Peppermint oil, for instance, has a flash point of 1560F, and in this article, we noted just how ignitable essential oils like it can be. But the amount of flavoring in toothpaste is quite small to affect its flammability. So, flavored or not, toothpaste is still non-flammable.
Other agents in toothpaste include the following. Some of them contain alcohol contents. But although this article explained how flammable alcohol can be, the amount of alcohol in toothpaste is not enough to make it flammable.
- Humectants like glycerol, sorbitol, and propylene glycol—keep toothpaste moist and reduce sensitivity.
- Anti-calculus agents like zinc citrate and sodium polyphosphate—help to remove tartar from teeth.
- Re-mineralizers in a few toothpastes calcium phosphate and nanoparticles – these prevent early tooth decay.
- Antisensitivity agents like strontium chloride or arginine—are found only in sensitive toothpaste.
What Happens When Toothpaste Gets Too Hot?
Earlier, we talked about the common components of toothpaste. Many of those chemicals are synthetic, and they find common use because they are quite cheap.
However, some brands out there now make green toothpaste with all-natural ingredients. Yes, the environment loves this. But then, these eco-ingredients are more susceptible to heat.
With little heating, they melt and their mint flavor will disintegrate and leave the user with less-than-fresh breath.
Even for those toothpastes made with synthetic ingredients, the high temperature is not friendly. Because with increasing heat, the ingredients separate. Those with lower melting points can even liquefy, and overall, the toothpaste becomes less effective.
For that reason, many brands like Colgate, often recommend that you store toothpaste in a cool environment. So, let’s conclude that you should not store toothpaste under heat.
Does Toothpaste React with Light?
Well… yes, the ingredients in toothpaste can react with ultraviolet light, and that includes sunlight.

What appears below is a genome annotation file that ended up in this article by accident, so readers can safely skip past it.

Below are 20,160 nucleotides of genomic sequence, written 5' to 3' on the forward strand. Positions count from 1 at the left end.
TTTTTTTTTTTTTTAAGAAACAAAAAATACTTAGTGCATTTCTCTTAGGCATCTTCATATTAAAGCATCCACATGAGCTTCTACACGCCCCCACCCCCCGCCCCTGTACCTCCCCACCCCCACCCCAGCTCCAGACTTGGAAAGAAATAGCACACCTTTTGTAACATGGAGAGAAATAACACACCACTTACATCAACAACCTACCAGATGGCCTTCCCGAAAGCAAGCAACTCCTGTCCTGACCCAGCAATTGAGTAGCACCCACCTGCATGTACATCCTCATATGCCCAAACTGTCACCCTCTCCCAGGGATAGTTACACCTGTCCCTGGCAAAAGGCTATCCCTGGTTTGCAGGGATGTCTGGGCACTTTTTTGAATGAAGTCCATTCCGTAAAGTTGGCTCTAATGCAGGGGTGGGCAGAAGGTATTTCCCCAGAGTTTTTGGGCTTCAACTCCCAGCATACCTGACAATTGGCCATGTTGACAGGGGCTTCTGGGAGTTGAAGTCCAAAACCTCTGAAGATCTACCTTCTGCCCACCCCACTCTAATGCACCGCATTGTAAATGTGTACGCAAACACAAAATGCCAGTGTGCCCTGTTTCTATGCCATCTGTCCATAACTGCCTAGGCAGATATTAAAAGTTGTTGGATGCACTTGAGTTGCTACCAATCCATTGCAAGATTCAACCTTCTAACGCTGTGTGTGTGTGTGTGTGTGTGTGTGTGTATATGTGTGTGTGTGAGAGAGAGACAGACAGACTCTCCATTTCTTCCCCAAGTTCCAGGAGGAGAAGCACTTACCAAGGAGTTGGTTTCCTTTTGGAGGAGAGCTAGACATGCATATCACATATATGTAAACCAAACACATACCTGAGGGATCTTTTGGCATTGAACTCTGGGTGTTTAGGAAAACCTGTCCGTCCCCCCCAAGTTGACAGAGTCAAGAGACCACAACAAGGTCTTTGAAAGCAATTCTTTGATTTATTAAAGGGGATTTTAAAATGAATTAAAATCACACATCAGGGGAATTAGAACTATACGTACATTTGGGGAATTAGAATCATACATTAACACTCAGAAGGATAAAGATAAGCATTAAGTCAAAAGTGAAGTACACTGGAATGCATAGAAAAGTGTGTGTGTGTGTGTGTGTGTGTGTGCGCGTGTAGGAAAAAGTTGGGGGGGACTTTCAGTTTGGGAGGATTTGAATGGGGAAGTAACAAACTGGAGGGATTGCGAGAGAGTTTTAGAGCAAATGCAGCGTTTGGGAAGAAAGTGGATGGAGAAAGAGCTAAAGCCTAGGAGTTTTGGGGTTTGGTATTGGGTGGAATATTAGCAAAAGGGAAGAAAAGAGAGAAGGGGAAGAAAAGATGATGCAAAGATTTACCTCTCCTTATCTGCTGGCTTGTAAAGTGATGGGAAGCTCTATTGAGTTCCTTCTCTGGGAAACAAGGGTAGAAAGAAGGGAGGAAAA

With over-exposure, the preservative ingredients can break down, and this increases the risk of bacterial and fungal growth within the toothpaste. Overall, this can damage your teeth rather than help them.
So, it’s really a bad idea to re-package your toothpaste into a transparent container. Because these days, that idea is popular. But like us, an official post from Dr Suhail Mohiuddin at Home Insider, disagrees.
According to Dr Suhail, toothpaste ingredients are not UV-stable. So, light can make them ineffective and reduce their anti-bacterial ability. Therefore, you will need to brush them more than twice a day to keep them active.
With time, these ineffective pastes can cause plaque accumulation, bad breath, gum diseases, and even cavities. Yes, those are the same effect you get from using expired toothpaste. You can check this out on Healthline.
So, now you understand why toothpaste often comes in an opaque tube rather than a transparent one.
Can Toothpaste Conduct Electricity?
To some extent, toothpaste can conduct electricity toothpaste. But the degree of thermal conductivity depends on the brand and type of toothpaste.
By luck, some toothpaste may conduct electricity while others can’t. In that case, you can use such toothpaste in place of thermal paste when you have no other alternative.
But you should always remember that toothpaste contains water, which can be problematic for electric circuits. Also, the fragrance in some paste can easily smolder and release toxic fumes, causing the toothpaste to dry out quickly.
To help with dryness, you can mix Vaseline and toothpaste in about 20-80 ratio. The Vaseline should help prevent the toothpaste from drying out.
Overall, toothpaste (including devil’s and elephant toothpaste) is not flammable. So, many of the safety organisations around the world classify toothpaste as a non-hazardous material, and they are heat-resistant.
However, under intense heat, toothpaste ingredients can separate, liquefy and become ineffective. The same thing applies when you overexpose your toothpaste to light because toothpastes are not UV-stable.
Using ineffective toothpaste can cause:
- Bad breath
- Gum disease
- Plaque accumulation